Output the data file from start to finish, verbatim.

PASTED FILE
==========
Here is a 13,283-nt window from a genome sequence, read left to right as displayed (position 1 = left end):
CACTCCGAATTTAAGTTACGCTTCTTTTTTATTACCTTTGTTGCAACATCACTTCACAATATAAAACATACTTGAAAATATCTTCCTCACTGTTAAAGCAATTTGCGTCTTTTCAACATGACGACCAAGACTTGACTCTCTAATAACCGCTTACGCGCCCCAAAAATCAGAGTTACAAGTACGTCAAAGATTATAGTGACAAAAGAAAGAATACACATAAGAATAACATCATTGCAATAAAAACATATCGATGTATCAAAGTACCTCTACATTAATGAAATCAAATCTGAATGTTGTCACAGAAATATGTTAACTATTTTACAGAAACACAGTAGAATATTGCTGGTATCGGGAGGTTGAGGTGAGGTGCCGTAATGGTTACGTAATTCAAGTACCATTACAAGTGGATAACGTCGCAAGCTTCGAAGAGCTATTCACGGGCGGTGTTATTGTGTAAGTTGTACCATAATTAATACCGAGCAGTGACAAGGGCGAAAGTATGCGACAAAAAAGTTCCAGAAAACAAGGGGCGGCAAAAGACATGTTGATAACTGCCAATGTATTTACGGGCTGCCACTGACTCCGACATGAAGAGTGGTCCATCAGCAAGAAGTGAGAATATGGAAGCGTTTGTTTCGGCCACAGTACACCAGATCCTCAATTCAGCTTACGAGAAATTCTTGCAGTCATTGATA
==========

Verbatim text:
Here is a 13,283-nt window from a genome sequence, read left to right as displayed (position 1 = left end):
CACTCCGAATTTAAGTTACGCTTCTTTTTTATTACCTTTGTTGCAACATCACTTCACAATATAAAACATACTTGAAAATATCTTCCTCACTGTTAAAGCAATTTGCGTCTTTTCAACATGACGACCAAGACTTGACTCTCTAATAACCGCTTACGCGCCCCAAAAATCAGAGTTACAAGTACGTCAAAGATTATAGTGACAAAAGAAAGAATACACATAAGAATAACATCATTGCAATAAAAACATATCGATGTATCAAAGTACCTCTACATTAATGAAATCAAATCTGAATGTTGTCACAGAAATATGTTAACTATTTTACAGAAACACAGTAGAATATTGCTGGTATCGGGAGGTTGAGGTGAGGTGCCGTAATGGTTACGTAATTCAAGTACCATTACAAGTGGATAACGTCGCAAGCTTCGAAGAGCTATTCACGGGCGGTGTTATTGTGTAAGTTGTACCATAATTAATACCGAGCAGTGACAAGGGCGAAAGTATGCGACAAAAAAGTTCCAGAAAACAAGGGGCGGCAAAAGACATGTTGATAACTGCCAATGTATTTACGGGCTGCCACTGACTCCGACATGAAGAGTGGTCCATCAGCAAGAAGTGAGAATATGGAAGCGTTTGTTTCGGCCACAGTACACCAGATCCTCAATTCAGCTTACGAGAAATTCTTGCAGTCATTGATA